Reducing the sugar we eat and drink can be a great step toward better health for our minds (and bodies). This is why Midlife Menu is focussed around sugar and reducing the intake there of.

If you want support in cutting down the afternoon cravings which can so often make ditching sugar really hard, why not sign up to my 5 day reset to curb sugary, carb cravings here? It’s absolutely FREE!

Cut Back on Coffee Intake

High doses of caffeine also increase your cortisol levels. If coffee makes you feel anxious and jittery, then cut back on the amount of caffeine you ingest.

And have a read of my blog post: Should you drink coffee? Benefits or side effects?


Drink More Water

Also, being dehydrated increases cortisol. Make sure you’re drinking enough water every day, especially if you feel thirsty or if you’ve had one too many glasses of fizz! Drinking plenty of water can also help reduce overeating too.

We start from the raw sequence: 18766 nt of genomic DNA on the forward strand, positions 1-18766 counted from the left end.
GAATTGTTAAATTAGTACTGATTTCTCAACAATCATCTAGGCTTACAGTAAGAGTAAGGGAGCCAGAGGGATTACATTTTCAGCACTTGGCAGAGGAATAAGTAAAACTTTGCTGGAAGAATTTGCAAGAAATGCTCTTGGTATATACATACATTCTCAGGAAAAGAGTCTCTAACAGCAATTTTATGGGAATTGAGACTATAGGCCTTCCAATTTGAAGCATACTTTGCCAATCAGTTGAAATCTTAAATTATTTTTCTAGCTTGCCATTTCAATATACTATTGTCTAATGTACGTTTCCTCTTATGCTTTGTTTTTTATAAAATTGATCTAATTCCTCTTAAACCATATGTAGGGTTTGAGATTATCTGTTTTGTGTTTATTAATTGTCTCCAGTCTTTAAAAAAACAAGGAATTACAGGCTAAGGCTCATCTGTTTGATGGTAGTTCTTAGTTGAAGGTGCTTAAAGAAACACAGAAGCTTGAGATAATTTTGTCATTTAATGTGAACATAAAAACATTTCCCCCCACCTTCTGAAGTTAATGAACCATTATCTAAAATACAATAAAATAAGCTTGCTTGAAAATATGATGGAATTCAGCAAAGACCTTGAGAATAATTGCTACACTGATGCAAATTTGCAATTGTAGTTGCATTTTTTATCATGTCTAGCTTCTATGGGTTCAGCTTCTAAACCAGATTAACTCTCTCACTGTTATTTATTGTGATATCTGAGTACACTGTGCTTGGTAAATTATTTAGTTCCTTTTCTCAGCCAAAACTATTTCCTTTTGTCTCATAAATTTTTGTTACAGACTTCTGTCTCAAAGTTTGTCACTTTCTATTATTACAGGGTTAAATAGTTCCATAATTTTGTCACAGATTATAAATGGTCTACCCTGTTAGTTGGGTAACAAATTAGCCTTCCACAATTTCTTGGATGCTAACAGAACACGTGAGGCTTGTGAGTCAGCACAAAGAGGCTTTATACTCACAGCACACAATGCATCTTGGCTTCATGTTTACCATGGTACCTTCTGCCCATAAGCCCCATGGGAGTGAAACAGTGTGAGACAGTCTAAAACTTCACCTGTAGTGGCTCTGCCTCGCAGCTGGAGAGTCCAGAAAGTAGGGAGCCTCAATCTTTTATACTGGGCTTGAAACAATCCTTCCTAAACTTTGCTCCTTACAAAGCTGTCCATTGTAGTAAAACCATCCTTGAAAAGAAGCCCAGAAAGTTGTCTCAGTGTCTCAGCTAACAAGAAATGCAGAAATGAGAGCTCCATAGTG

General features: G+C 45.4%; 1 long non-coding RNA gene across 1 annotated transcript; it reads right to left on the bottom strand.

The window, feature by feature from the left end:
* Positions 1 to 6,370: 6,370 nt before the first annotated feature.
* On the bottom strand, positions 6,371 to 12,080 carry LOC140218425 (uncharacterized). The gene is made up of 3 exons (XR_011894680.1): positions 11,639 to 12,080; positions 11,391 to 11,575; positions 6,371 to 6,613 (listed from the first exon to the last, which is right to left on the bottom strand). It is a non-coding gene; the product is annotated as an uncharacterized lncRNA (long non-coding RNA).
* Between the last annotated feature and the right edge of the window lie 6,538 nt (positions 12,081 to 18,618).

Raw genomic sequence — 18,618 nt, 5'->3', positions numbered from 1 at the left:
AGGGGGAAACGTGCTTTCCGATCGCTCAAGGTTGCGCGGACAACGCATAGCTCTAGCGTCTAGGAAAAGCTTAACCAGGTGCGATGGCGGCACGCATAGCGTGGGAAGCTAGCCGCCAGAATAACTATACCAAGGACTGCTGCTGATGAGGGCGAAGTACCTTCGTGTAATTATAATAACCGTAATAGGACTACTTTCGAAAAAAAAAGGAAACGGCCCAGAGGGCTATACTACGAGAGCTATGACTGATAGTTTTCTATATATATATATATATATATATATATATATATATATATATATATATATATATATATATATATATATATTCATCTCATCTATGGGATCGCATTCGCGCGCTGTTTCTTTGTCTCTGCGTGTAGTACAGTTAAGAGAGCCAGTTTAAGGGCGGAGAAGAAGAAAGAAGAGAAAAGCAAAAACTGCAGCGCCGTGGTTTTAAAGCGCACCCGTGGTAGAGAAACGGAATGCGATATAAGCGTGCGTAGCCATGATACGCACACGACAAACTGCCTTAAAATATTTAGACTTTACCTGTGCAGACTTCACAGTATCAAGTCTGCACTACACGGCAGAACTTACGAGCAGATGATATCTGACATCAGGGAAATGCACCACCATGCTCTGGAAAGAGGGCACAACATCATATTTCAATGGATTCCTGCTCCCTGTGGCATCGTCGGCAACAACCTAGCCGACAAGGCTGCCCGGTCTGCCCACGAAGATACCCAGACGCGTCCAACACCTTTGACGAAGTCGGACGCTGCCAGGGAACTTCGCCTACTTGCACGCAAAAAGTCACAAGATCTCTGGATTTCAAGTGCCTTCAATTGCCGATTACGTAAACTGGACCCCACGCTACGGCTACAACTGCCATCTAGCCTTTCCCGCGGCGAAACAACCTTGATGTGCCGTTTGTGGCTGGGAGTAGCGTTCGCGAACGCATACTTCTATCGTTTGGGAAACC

Eat Nutrient Dense Foods

Eat a variety of nutrient-dense whole foods; this doesn't just help reduce stress hormone, it helps all aspects of your health. If you want some help with how to avoid afternoon food slumps why not join my free 5 day cut the cravings challenge here?


Drink Tea and Eat Dark Chocolate!

Lower your cortisol levels with tea and dark chocolate (not the sugary milky kind!). Have a bit to unwind and enjoy the Easter chocolate along with everyone else.


Remember Your Gut Health

Don’t forget your probiotics and prebiotics!

There is so much new research about the gut-mind connection and gut health and how taking care of your friendly gut microbes is key! Make sure you’re eating probiotic rich fermented foods and getting a healthy dose of prebiotic fibre - start having kefir, kimchi or sauerkraut.

Lifestyle techniques to lower stress hormones


It’s not just food, but there are things you can do with your time that can lower cortisol.


Reduce your stress with mindfulness. Many studies show that reducing stressful thoughts and worry reduces cortisol.